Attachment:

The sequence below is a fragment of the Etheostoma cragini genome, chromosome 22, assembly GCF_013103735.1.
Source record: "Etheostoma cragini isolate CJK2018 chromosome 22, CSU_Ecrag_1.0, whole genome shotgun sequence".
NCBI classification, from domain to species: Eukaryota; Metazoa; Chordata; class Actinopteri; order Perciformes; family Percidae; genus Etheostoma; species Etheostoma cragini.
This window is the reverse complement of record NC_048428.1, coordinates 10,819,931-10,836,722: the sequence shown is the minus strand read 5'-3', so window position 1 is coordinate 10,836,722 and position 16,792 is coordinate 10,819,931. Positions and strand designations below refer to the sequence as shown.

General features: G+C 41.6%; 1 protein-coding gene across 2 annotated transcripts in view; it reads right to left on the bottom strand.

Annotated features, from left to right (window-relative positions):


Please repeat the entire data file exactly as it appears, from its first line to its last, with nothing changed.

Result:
The sequence below is a fragment of the Etheostoma cragini genome, chromosome 22, assembly GCF_013103735.1.
Source record: "Etheostoma cragini isolate CJK2018 chromosome 22, CSU_Ecrag_1.0, whole genome shotgun sequence".
NCBI classification, from domain to species: Eukaryota; Metazoa; Chordata; class Actinopteri; order Perciformes; family Percidae; genus Etheostoma; species Etheostoma cragini.
This window is the reverse complement of record NC_048428.1, coordinates 10,819,931-10,836,722: the sequence shown is the minus strand read 5'-3', so window position 1 is coordinate 10,836,722 and position 16,792 is coordinate 10,819,931. Positions and strand designations below refer to the sequence as shown.

General features: G+C 41.6%; 1 protein-coding gene across 2 annotated transcripts in view; it reads right to left on the bottom strand.

Annotated features, from left to right (window-relative positions):